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Analytic Induction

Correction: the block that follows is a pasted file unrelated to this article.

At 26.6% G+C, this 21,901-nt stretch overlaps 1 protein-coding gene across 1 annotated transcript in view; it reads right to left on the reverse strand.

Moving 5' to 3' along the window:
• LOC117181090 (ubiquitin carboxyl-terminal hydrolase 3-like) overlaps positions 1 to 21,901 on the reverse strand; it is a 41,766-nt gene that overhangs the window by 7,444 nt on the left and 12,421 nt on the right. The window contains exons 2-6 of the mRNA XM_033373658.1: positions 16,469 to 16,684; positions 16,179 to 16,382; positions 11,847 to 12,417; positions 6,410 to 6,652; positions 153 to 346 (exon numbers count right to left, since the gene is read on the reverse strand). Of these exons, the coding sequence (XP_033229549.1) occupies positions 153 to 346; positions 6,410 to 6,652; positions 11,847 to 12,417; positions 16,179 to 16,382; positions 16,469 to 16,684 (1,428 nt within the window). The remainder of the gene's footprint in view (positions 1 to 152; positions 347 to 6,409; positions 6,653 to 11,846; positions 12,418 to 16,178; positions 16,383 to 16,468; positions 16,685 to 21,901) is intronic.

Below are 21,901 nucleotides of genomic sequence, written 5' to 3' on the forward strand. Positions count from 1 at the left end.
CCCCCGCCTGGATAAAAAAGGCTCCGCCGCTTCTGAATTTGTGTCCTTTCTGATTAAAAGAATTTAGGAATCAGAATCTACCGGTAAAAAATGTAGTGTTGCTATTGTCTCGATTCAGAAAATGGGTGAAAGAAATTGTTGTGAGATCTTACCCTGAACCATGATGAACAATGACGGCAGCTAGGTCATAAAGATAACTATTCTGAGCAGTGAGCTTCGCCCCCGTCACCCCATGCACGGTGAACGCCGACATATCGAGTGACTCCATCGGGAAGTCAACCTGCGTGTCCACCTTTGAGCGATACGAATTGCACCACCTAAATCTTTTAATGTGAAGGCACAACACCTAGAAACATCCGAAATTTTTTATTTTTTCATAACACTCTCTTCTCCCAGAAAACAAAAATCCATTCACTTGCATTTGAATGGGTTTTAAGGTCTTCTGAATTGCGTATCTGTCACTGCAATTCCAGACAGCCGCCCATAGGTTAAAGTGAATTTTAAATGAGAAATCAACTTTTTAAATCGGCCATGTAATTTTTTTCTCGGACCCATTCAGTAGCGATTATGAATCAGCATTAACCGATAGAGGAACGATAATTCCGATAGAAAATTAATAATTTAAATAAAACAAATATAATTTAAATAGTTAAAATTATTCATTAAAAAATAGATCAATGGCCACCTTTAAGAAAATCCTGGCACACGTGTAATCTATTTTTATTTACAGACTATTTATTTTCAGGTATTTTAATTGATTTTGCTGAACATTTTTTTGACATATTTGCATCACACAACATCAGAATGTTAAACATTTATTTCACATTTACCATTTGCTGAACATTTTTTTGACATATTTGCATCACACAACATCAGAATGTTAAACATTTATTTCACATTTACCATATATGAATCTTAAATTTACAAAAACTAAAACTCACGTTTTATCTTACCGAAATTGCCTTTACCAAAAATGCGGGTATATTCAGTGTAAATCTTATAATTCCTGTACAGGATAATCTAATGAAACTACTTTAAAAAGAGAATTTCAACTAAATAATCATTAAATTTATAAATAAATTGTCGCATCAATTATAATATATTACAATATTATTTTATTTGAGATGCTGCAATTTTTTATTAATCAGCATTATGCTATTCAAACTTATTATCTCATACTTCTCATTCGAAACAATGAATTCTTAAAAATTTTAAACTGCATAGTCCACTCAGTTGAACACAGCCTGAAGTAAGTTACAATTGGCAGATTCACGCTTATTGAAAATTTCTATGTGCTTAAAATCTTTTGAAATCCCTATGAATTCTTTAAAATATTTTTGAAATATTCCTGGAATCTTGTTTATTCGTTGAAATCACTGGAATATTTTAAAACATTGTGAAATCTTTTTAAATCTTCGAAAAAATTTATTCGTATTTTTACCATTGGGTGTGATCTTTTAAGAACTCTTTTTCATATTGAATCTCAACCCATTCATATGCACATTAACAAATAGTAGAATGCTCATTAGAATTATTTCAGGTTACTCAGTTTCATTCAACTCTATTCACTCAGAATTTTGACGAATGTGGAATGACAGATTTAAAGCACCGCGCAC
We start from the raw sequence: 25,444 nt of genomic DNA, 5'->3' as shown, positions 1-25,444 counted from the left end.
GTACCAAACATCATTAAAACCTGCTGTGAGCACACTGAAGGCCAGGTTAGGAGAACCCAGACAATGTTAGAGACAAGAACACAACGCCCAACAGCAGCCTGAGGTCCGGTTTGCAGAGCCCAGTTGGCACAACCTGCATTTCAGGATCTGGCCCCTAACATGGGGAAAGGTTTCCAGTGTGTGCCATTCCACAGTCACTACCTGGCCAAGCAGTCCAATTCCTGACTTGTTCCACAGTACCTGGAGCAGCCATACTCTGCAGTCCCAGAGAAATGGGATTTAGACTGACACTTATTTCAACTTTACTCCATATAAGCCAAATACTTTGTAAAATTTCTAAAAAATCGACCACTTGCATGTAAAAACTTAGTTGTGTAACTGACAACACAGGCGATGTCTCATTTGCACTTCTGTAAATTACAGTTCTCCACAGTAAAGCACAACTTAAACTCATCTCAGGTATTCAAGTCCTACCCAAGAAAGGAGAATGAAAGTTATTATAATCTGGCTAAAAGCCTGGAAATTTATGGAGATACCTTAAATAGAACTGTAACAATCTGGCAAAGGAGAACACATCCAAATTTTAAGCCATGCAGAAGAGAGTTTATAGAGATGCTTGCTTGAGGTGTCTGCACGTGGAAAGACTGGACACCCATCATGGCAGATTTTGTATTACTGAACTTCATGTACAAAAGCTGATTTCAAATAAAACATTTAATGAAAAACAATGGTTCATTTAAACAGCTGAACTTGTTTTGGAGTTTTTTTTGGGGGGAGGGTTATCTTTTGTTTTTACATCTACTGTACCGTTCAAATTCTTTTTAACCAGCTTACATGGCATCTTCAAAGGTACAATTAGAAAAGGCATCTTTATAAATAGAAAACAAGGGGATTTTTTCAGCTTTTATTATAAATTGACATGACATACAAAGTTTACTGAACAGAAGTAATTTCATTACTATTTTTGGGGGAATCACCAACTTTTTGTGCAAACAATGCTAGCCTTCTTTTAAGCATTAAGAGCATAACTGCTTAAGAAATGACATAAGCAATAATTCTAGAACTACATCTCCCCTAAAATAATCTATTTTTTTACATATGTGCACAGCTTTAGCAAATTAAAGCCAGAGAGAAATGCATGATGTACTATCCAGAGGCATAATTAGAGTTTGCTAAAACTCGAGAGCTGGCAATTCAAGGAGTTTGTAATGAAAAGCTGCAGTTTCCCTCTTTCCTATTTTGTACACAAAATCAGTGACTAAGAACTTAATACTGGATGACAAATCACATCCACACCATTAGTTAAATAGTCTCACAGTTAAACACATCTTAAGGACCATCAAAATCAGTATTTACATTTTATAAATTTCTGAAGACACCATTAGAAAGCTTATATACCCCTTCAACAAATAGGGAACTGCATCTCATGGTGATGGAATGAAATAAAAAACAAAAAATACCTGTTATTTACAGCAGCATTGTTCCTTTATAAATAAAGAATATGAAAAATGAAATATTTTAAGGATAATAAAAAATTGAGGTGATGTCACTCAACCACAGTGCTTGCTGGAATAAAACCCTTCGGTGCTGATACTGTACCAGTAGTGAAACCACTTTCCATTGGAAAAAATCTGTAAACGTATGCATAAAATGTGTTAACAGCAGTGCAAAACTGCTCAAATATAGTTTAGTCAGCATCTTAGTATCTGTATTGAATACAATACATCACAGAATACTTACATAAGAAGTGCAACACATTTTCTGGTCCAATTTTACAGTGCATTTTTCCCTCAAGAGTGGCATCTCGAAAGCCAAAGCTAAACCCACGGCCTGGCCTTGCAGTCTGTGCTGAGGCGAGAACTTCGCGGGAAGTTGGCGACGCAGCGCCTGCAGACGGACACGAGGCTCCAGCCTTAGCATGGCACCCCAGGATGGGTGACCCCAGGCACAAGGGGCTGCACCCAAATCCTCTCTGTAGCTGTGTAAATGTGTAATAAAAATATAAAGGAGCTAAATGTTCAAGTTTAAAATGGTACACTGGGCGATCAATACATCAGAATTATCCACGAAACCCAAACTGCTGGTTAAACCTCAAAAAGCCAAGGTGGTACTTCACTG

Induction, in contrast to deduction, involves inferring general conclusions from particular instances. Analytic induction is a procedure for analysing data which both requires the analyst to work systematically and aims to ensure that the analyst's theoretical conclusions cover the entire range of the available data. The procedure of analytic induction requires the researcher, once he or she has formed an initial hypothesis, to search his or her data for falsifying evidence and then to modify his or her theoretical conclusions in the light of that evidence. The centrality of searching for falsifying evidence explains why analytic induction has also sometimes been called ‘deviant case analysis’. Since it is a procedural requirement that the end-point of the analysis is only reached when all the data are explicable in terms of the analyst's theoretical conclusions, some researchers may prefer the procedural rigour of analytic induction to its close cousin ‘grounded theory’ . ...

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